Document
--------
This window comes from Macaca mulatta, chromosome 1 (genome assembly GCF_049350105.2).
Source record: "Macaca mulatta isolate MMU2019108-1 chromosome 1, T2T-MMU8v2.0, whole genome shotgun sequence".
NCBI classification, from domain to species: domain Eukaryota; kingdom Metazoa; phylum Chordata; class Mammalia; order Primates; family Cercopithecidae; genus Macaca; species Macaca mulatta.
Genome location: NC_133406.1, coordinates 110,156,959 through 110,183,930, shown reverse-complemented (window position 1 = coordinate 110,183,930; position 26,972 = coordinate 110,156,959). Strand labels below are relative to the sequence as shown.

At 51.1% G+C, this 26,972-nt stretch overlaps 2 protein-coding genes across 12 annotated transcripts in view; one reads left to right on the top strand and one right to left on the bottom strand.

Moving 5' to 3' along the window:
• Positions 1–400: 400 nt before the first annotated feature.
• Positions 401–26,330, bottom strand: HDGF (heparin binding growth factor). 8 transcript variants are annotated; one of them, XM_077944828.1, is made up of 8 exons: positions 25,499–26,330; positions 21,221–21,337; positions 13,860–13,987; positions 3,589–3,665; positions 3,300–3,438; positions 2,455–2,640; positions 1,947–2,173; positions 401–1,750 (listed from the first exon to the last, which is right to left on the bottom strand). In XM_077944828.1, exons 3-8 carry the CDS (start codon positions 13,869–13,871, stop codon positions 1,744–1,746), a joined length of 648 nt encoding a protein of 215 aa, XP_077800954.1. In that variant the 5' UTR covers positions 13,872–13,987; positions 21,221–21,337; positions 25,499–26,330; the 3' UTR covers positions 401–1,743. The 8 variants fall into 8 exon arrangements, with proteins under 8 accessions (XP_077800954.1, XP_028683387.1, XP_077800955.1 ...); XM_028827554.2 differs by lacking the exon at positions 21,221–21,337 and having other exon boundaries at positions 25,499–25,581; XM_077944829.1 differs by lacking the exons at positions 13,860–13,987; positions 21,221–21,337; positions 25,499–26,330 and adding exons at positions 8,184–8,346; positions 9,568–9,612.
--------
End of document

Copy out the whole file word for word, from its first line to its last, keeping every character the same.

This window comes from Macaca mulatta, chromosome 1 (genome assembly GCF_049350105.2).
Source record: "Macaca mulatta isolate MMU2019108-1 chromosome 1, T2T-MMU8v2.0, whole genome shotgun sequence".
NCBI classification, from domain to species: domain Eukaryota; kingdom Metazoa; phylum Chordata; class Mammalia; order Primates; family Cercopithecidae; genus Macaca; species Macaca mulatta.
Genome location: NC_133406.1, coordinates 110,156,959 through 110,183,930, shown reverse-complemented (window position 1 = coordinate 110,183,930; position 26,972 = coordinate 110,156,959). Strand labels below are relative to the sequence as shown.

At 51.1% G+C, this 26,972-nt stretch overlaps 2 protein-coding genes across 12 annotated transcripts in view; one reads left to right on the top strand and one right to left on the bottom strand.

Moving 5' to 3' along the window:
• Positions 1–400: 400 nt before the first annotated feature.
• Positions 401–26,330, bottom strand: HDGF (heparin binding growth factor). 8 transcript variants are annotated; one of them, XM_077944828.1, is made up of 8 exons: positions 25,499–26,330; positions 21,221–21,337; positions 13,860–13,987; positions 3,589–3,665; positions 3,300–3,438; positions 2,455–2,640; positions 1,947–2,173; positions 401–1,750 (listed from the first exon to the last, which is right to left on the bottom strand). In XM_077944828.1, exons 3-8 carry the CDS (start codon positions 13,869–13,871, stop codon positions 1,744–1,746), a joined length of 648 nt encoding a protein of 215 aa, XP_077800954.1. In that variant the 5' UTR covers positions 13,872–13,987; positions 21,221–21,337; positions 25,499–26,330; the 3' UTR covers positions 401–1,743. The 8 variants fall into 8 exon arrangements, with proteins under 8 accessions (XP_077800954.1, XP_028683387.1, XP_077800955.1 ...); XM_028827554.2 differs by lacking the exon at positions 21,221–21,337 and having other exon boundaries at positions 25,499–25,581; XM_077944829.1 differs by lacking the exons at positions 13,860–13,987; positions 21,221–21,337; positions 25,499–26,330 and adding exons at positions 8,184–8,346; positions 9,568–9,612.